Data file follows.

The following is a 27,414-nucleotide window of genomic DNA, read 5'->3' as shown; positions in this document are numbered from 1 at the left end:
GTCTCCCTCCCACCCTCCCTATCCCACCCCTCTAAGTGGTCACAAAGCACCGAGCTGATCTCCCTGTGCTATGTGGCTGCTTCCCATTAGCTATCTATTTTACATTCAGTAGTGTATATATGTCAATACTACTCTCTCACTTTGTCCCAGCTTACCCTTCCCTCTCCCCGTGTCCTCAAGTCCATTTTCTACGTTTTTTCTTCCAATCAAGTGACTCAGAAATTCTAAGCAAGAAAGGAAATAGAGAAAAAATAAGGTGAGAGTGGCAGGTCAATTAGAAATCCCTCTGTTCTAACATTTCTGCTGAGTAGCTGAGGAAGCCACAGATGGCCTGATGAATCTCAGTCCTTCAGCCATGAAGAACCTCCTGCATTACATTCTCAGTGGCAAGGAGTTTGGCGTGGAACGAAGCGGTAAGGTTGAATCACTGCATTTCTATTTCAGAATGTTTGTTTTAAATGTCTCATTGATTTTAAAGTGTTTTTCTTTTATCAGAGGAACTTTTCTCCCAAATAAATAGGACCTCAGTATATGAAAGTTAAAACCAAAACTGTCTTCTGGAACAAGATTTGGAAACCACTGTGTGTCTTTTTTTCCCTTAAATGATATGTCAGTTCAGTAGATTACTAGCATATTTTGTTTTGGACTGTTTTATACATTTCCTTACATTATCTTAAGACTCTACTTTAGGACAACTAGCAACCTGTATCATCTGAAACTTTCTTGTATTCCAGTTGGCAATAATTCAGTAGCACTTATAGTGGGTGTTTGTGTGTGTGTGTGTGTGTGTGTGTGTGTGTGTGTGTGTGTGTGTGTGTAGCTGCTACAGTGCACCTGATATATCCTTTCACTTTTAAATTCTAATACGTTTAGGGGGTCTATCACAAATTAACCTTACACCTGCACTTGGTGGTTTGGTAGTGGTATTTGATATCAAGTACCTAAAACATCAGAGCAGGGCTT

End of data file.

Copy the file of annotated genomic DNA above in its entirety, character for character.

The following is a 27,414-nucleotide window of genomic DNA, read 5'->3' as shown; positions in this document are numbered from 1 at the left end:
GTCTCCCTCCCACCCTCCCTATCCCACCCCTCTAAGTGGTCACAAAGCACCGAGCTGATCTCCCTGTGCTATGTGGCTGCTTCCCATTAGCTATCTATTTTACATTCAGTAGTGTATATATGTCAATACTACTCTCTCACTTTGTCCCAGCTTACCCTTCCCTCTCCCCGTGTCCTCAAGTCCATTTTCTACGTTTTTTCTTCCAATCAAGTGACTCAGAAATTCTAAGCAAGAAAGGAAATAGAGAAAAAATAAGGTGAGAGTGGCAGGTCAATTAGAAATCCCTCTGTTCTAACATTTCTGCTGAGTAGCTGAGGAAGCCACAGATGGCCTGATGAATCTCAGTCCTTCAGCCATGAAGAACCTCCTGCATTACATTCTCAGTGGCAAGGAGTTTGGCGTGGAACGAAGCGGTAAGGTTGAATCACTGCATTTCTATTTCAGAATGTTTGTTTTAAATGTCTCATTGATTTTAAAGTGTTTTTCTTTTATCAGAGGAACTTTTCTCCCAAATAAATAGGACCTCAGTATATGAAAGTTAAAACCAAAACTGTCTTCTGGAACAAGATTTGGAAACCACTGTGTGTCTTTTTTTCCCTTAAATGATATGTCAGTTCAGTAGATTACTAGCATATTTTGTTTTGGACTGTTTTATACATTTCCTTACATTATCTTAAGACTCTACTTTAGGACAACTAGCAACCTGTATCATCTGAAACTTTCTTGTATTCCAGTTGGCAATAATTCAGTAGCACTTATAGTGGGTGTTTGTGTGTGTGTGTGTGTGTGTGTGTGTGTGTGTGTGTGTGTGTGTGTGTAGCTGCTACAGTGCACCTGATATATCCTTTCACTTTTAAATTCTAATACGTTTAGGGGGTCTATCACAAATTAACCTTACACCTGCACTTGGTGGTTTGGTAGTGGTATTTGATATCAAGTACCTAAAACATCAGAGCAGGGCTT